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Abridged from Wikipedia

Sleep deprivation is the condition of not having enough sleep; it can be either chronic or acute. A chronic sleep-restricted state can cause fatigue, daytime sleepiness, clumsiness and weight loss or weight gain.[1] It adversely affects the brain and cognitive function.[2] Few studies have compared the effects of acute total sleep deprivation and chronic partial sleep restriction.[2] Complete absence of sleep over long periods is impossible for humans to achieve (unless they suffer from fatal familial insomnia); brief microsleeps cannot be avoided.[3] Long-term total sleep deprivation has caused death in lab animals.[4]

In 2005, a study of over 1400 participants showed that participants who habitually slept few hours were more likely to have associations with diabetes type 2.[15] However, because this study was merely correlational, the direction of cause and effect between little sleep and diabetes is uncertain. The authors point to an earlier study which showed that experimental rather than habitual restriction of sleep resulted in impaired glucose tolerance.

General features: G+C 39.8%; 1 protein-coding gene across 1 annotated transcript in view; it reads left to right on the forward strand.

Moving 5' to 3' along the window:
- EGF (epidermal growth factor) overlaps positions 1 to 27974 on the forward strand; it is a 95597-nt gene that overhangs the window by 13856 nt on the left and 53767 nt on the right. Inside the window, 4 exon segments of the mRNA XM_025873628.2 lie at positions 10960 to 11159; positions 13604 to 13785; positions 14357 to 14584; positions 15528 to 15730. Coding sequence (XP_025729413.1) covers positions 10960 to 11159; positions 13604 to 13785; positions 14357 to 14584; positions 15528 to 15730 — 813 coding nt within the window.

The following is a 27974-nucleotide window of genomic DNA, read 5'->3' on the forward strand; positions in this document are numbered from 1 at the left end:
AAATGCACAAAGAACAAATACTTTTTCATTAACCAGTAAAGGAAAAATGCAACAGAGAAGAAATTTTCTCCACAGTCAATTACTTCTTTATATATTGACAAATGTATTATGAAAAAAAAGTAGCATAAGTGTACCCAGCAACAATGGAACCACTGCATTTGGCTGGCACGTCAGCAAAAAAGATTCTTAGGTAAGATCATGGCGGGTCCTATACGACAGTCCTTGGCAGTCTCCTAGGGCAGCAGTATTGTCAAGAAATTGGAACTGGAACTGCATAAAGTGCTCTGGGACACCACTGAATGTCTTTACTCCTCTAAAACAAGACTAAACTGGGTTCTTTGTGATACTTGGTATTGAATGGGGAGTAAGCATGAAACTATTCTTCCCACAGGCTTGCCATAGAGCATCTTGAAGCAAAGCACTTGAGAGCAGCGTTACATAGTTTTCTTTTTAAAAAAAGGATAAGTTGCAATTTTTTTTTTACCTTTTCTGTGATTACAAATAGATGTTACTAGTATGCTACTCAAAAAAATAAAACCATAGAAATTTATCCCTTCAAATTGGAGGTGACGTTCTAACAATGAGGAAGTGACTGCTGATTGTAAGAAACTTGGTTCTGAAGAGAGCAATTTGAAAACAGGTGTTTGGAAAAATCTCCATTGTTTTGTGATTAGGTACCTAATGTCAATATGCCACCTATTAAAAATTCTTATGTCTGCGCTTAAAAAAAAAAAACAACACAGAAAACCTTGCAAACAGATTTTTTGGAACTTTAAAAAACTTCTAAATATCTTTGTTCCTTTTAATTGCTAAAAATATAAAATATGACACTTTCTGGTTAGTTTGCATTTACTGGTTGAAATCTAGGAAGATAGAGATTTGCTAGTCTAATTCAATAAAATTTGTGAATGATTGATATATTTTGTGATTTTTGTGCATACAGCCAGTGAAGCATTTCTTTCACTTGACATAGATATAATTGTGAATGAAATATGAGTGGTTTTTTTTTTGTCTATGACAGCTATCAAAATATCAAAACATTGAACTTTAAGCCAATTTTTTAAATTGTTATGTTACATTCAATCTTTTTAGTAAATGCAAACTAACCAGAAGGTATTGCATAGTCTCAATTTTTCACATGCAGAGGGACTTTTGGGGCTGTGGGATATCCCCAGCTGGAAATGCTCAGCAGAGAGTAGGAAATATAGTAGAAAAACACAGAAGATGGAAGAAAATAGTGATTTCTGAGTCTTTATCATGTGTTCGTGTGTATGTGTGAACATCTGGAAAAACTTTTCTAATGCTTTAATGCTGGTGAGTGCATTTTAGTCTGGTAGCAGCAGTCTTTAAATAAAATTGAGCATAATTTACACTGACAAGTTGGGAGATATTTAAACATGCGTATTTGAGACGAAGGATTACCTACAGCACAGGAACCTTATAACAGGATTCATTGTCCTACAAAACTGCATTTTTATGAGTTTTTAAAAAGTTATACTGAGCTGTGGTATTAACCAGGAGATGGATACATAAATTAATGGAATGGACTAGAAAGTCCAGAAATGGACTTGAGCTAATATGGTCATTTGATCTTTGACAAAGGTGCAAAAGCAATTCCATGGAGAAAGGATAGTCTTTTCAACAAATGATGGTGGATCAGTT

Effects on the brain

Sleep deprivation can adversely affect the brain and cognitive function.[17] A 2000 study, by the UCSD School of Medicine and the Veterans Affairs Healthcare System in San Diego, used functional magnetic resonance imaging (fMRI) technology to monitor activity in the brains of sleep-deprived subjects performing simple verbal learning tasks.[18] The study showed that regions of the brain's prefrontal cortex, an area that supports mental faculties such as working memory and logical and practical ("means-ends") reasoning, displayed more activity in sleepier subjects. Researchers interpreted this result as indicating that the brain of the average sleep-deprived subject had to work harder than that of the average non-sleep-deprived subject to accomplish a given task, and from this indication they inferred the conclusion the brains of sleep-deprived subjects were attempting to compensate for adverse effects caused by sleep deprivation.

The temporal lobe, which is a brain region involved in language processing, was activated during verbal learning in rested subjects but not in sleep-deprived subjects. The parietal lobe, not activated in rested subjects during the verbal exercise, was more active when the subjects were deprived of sleep. Although memory performance was less efficient with sleep deprivation, greater activity in the parietal region was associated with better short term memory.[19]